Etymology
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libertine (n.)
late 14c., "a freedman, an emancipated slave," from Latin libertinus "condition of a freedman; member of a class of freedmen," from libertus "one's freedmen, emancipated person," from liber "free" (see liberal (adj.)).

Sense of "freethinker" is first recorded 1560s, from French libertin (1540s) originally the name given to certain pantheistic Protestant sects in France and the Low Countries. This sense partakes more of liberty and liberal than of the classical meaning (in Old French, libertin meant "Saracen slave converted to Christianity"). Meaning "dissolute or licentious person, man given to indulgence of lust" is first recorded 1590s; the darkening of meaning being perhaps due to misunderstanding of Latin libertinus in Acts vi:9. For "condition of being a libertine" 17c English tried libertinage; libertinism (from French libertinisme).
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libretto (n.)
plural libretti, "book containing the words of an extended musical composition," also the words themselves, 1742, from Italian libretto, diminutive of libro "book," from Latin liber (genitive libri) "book" (see library). Related: Librettist (1849).
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liberation (n.)

"act of setting free from restraint or confinement," early 15c., liberacion, from Old French libération and directly from Latin liberationem (nominative liberatio) "a setting or becoming free," noun of action from past-participle stem of liberare "to set free," from liber "free" (see liberal (adj.)).

Liberation theology (1969) translates Spanish teologia de la liberación, coined 1968 by Peruvian priest Gustavo Gutiérrez (b. 1928). In late 19c. British history, liberationism, liberationist are in reference to the movement to disestablish the Church, from the Liberation Society, devoted to the freeing of religion from state patronage and control.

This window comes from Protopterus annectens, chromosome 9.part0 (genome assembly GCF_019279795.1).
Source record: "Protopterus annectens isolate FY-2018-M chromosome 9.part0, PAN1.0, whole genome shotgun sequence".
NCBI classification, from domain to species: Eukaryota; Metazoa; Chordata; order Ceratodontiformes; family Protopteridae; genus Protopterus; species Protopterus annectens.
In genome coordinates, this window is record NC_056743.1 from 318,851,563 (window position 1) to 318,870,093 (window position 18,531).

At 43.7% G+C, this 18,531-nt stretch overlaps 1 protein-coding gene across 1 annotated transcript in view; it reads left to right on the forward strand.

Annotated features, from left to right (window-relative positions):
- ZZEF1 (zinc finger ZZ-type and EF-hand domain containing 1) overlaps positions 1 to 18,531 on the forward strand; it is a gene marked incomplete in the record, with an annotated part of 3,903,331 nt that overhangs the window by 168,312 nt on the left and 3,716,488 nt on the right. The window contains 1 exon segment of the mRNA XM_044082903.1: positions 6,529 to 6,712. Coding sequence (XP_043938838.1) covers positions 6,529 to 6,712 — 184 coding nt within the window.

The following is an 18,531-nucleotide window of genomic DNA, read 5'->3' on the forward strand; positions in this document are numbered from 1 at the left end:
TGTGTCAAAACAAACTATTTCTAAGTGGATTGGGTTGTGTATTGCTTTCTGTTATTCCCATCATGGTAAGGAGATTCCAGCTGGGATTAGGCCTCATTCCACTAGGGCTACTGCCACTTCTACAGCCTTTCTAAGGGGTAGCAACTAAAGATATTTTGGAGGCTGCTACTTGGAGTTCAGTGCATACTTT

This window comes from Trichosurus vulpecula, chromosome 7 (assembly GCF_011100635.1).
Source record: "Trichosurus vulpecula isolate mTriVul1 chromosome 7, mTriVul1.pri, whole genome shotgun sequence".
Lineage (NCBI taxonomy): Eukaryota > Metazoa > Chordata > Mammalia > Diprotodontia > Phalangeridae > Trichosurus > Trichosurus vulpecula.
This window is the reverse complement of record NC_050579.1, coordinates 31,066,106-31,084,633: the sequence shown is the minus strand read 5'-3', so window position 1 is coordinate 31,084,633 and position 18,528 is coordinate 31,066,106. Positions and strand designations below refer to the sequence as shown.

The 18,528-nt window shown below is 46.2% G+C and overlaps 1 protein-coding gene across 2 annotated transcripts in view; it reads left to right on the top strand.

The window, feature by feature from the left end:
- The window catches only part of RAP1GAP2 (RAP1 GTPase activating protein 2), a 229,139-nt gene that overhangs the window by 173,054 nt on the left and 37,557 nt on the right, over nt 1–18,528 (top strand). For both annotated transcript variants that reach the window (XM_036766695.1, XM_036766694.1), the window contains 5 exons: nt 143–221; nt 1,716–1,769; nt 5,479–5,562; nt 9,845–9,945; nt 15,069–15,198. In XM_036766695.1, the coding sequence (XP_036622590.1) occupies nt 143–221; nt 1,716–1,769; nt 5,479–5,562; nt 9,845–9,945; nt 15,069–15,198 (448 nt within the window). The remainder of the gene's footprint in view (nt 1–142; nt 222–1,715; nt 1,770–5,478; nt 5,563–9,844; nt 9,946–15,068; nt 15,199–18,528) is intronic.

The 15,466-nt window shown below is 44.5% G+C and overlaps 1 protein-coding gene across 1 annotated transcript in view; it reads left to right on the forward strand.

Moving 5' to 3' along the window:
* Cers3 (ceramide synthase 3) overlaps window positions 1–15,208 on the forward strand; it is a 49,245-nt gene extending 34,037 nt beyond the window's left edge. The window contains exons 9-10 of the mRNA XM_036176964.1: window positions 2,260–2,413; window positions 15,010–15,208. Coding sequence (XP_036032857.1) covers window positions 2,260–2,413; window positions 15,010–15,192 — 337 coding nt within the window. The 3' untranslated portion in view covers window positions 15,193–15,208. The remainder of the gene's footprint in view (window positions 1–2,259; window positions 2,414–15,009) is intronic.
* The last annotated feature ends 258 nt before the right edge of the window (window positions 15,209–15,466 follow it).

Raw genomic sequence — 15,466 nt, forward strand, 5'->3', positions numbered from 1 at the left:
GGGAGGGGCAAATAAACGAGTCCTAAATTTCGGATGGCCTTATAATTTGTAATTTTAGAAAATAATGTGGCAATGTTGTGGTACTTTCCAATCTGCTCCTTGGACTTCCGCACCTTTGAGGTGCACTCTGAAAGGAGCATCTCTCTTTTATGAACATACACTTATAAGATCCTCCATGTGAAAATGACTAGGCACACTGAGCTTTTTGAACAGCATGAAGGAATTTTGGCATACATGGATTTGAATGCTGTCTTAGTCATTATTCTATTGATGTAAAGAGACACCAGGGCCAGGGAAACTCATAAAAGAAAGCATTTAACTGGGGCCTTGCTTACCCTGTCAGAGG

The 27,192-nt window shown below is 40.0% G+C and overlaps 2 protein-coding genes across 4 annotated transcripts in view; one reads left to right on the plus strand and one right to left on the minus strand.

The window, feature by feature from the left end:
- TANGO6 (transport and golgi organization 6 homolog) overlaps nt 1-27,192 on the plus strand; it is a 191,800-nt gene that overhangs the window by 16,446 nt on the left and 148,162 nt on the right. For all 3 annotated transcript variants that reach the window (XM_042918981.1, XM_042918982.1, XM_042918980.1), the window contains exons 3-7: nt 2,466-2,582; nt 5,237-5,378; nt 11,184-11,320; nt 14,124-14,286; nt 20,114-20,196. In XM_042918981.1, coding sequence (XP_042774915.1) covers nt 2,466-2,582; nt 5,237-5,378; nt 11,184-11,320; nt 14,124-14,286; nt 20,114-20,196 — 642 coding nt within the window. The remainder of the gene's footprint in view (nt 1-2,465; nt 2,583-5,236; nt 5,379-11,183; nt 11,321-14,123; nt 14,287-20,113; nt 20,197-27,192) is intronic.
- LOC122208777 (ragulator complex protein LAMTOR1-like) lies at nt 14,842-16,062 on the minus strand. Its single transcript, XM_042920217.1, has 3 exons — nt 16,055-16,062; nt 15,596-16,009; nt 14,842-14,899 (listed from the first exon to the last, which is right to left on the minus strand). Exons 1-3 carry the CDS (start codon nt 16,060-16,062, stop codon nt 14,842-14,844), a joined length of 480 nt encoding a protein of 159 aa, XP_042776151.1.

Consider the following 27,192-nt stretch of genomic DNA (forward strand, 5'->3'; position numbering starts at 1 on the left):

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liberality (n.)
mid-14c., "generosity," from Old French liberalité "generosity, liberality" (13c.), from Latin liberalitatem (nominative liberalitas) "way of thinking or acting befitting a free man, frankness, affability," noun of quality from liberalis "noble, gracious; free" (see liberal (adj.)).
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liberalisation (n.)
chiefly British English spelling of liberalization; for spelling, see -ize.
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libel (v.)
mid-15c., "make an initial statement setting out a plaintiff's case," from libel (n.), which see for sense development. Meaning "defame or discredit by libelous statements" is from c. 1600. Related: Libeled; libelled; libeling; libelling; libellant; libellee.
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liberally (adv.)
late 14c., "generously, munificently," from liberal (adj.) + -ly (2). Meaning "freely" is c. 1500.
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libelous (adj.)
also libellous, "defamatory, containing that which exposes another to public hatred, contempt, or ridicule," 1610s, from libel (n.) + -ous. Related: Libelously; libelousness.
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liberticide (n.)
1793, "a destroyer of liberty," from liberty + -cide "killer." Earlier in French. From 1819 as "the destruction of liberty."
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libre (adj.)
"free," a French word used in various combinations in English since 16c., from French libre, from Latin liber "free" (see liberal (adj.)).
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